SamSam ransomware, known for its recent takedown of several high-profile targets, is a well-coded piece of malware that is backed by a group that does not mind spending time to properly set up its victims to ensure a maximum payout from each attack, resulting in about $6 million being paid so far, according to a study by SophosLabs.
SamSam has been around since 2015, but until a recent series of attacks it has not stood out among its competitors. However, all that changed after being tagged as the malware behind the well-publicized attack on the Atlanta city government, the Colorado Department of Transportation and several healthcare institutions, said Sophos Principal Threat Researcher Chet Wisniewski, who told SC Media that SamSam now should be considered a top 10 ransomware, one that is adding at least one new victim per day to its ledger.
The reason behind SamSam's success is detailed in a new report by Sophos' Naked Security.
“SamSam is quite different from regular ransomware which use a spray and pray method to find victims. Here they are looking for a vulnerability to gain entry and then spend about a day inside the victim's system setting things up,” he said.
Wisniewski described the behind-the-scenes work being done by the threat actors as more manual-labor intensive than what is usual for a ransomware gang -- particularly in how they take their time to defang a network's defenses and ensure victims cannot use its backups to help with recovery.
“It's time intensive,” Wisniewski said, but successful.
SophosLabs was able to identify about 240 SamSam victims by tracking Bitcoin addresses supplied on ransom notes and sample files and by working with the firm Neutrino. This methodology revealed the malware has generated about $5.9 million so far, although this figure could be much higher as most SamSam attacks go unreported,” he said.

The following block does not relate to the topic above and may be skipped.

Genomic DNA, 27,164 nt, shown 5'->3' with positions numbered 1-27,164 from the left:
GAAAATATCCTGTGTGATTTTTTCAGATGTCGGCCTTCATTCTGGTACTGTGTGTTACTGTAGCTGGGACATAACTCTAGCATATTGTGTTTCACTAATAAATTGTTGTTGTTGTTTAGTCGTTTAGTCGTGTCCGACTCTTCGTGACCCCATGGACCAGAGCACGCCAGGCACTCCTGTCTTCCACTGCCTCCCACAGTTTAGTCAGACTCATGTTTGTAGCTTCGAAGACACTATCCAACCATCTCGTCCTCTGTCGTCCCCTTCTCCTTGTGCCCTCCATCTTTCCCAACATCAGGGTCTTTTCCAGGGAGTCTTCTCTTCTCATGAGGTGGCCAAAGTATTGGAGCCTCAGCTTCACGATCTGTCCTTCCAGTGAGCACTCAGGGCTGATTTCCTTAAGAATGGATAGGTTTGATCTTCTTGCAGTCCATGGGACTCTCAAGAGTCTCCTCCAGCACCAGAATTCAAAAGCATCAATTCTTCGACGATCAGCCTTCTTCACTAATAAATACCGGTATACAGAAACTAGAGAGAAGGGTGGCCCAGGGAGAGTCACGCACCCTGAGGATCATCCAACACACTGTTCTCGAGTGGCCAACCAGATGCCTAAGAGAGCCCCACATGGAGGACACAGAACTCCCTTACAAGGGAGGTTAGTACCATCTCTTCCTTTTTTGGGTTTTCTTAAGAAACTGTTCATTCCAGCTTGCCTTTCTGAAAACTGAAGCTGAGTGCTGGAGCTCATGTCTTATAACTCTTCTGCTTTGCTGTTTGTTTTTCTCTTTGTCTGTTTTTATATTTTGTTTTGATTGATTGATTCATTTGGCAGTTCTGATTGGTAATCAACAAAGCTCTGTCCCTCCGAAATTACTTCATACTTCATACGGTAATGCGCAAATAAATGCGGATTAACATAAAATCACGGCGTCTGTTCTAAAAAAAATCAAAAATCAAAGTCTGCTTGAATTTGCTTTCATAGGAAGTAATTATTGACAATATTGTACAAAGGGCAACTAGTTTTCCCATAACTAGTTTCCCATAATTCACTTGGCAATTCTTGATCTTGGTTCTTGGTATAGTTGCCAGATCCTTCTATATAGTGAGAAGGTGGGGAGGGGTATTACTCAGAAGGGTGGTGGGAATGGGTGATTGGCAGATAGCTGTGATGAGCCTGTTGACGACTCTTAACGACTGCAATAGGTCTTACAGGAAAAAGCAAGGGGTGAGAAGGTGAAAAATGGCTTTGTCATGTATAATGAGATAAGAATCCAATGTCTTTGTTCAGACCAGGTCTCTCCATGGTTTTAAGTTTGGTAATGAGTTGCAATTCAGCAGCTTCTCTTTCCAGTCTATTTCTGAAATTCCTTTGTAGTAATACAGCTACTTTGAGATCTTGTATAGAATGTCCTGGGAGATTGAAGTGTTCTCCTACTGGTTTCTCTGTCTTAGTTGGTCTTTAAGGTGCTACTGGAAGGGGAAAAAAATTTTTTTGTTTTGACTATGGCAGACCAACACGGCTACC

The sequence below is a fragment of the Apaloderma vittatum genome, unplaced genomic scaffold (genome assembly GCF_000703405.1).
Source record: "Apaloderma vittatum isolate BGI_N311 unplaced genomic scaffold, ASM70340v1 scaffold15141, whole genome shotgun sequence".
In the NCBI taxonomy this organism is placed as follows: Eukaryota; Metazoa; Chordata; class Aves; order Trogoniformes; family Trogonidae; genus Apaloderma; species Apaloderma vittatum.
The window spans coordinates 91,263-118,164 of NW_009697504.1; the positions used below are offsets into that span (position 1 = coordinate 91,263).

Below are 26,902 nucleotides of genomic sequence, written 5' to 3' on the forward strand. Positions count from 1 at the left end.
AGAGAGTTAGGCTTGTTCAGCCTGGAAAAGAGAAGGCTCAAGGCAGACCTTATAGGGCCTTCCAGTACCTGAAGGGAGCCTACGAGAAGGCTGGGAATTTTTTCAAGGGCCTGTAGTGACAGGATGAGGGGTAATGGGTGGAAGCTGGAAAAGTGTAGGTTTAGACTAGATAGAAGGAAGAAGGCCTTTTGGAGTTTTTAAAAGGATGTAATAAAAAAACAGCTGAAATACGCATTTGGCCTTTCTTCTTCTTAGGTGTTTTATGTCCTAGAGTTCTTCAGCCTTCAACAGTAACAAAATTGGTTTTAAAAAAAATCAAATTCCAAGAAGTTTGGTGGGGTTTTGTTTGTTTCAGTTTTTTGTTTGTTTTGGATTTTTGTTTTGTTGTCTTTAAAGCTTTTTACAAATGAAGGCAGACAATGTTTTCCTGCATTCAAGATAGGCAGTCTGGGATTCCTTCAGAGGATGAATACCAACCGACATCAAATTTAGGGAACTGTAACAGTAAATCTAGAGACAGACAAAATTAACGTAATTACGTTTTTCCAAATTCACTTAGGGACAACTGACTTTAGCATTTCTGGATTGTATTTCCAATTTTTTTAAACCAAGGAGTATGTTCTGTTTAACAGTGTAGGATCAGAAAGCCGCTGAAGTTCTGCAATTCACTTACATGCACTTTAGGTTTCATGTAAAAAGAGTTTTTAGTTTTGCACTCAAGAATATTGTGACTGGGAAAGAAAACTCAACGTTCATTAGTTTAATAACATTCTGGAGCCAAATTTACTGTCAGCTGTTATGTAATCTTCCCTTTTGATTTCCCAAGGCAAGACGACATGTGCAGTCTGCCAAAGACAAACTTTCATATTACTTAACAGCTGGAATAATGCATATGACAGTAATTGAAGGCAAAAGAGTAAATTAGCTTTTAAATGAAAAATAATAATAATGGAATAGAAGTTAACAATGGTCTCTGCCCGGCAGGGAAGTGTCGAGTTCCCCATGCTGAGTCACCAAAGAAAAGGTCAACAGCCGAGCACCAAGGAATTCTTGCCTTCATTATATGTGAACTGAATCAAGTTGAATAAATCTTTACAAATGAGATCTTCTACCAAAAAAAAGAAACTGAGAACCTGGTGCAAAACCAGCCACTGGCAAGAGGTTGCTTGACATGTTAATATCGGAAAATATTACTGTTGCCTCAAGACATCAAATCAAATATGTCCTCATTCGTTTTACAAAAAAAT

SophosLabs believes 74 percent of the victims are in the United States, with other attacks hitting Canada, the UK and the Middle East. While the majority of the known victims have been government agencies or in education and healthcare, only 37 percent of the companies hit have publicly disclosed an attack. The other victims were discovered by matching bitcoin wallet transactions.
The basic attack methodology sees the SamSam attacker scanning the internet for a system with specific vulnerabilities or by using the Remote Desktop Protocol and utilizing software like NLBrute to break weak passwords (as opposed to, say, a phishing campaign).
To give the culprits time to gain access without being spotted, the attacks are timed to take place during off hours when the victims are not at their computers.
Once a target is located and the attackers are in the system, the operators turn their attention to prepping the victim for full exploitation.
The attackers use a set of tools to gain admin privileges and then scan the network for valuable targets, deploying and executing the malware as any self-respecting system admin might, using utilities such as PsExec or PaExec, the report stated. This differs from ransomware like WannaCry, which uses a worm-like function to spread itself inside a system. Because the gang running the operation only picks a few targets, it is are able to spend a great deal of time to work around any defenses that are in place. And since so much time and effort is invested in each attack, the offenders are unlikely to give up unless detected and kicked out, Sophos said.
“Once it has been spread far and wide, the many copies of the ransomware are triggered centrally, starting within seconds of each other. On each infected machine, files are encrypted in a way that's been calculated to cause the most damage in the shortest time,” the report stated.
At this point, the attackers wait to be contacted by the victim via email. Wisniewski said initial ransom payments of $20,000 had been requested, but lately, the threat actors have upped the amount to $50,000 or $60,000. So far the attackers have been honest and do release the encrypted data back to the rightful owners once payment has been received.
Even though SamSam requires a hands-on operator to be effective, Wisniewski does not believe those behind the ransomware are particularly sophisticated. He described the skill level required as the same as that of a moderately talented pen tester, and likely not the work of a nation-state actor.
“What they are doing is exactly what a good pen tester would do,” he said, adding if these people used their skills for honest work they would probably make a good living.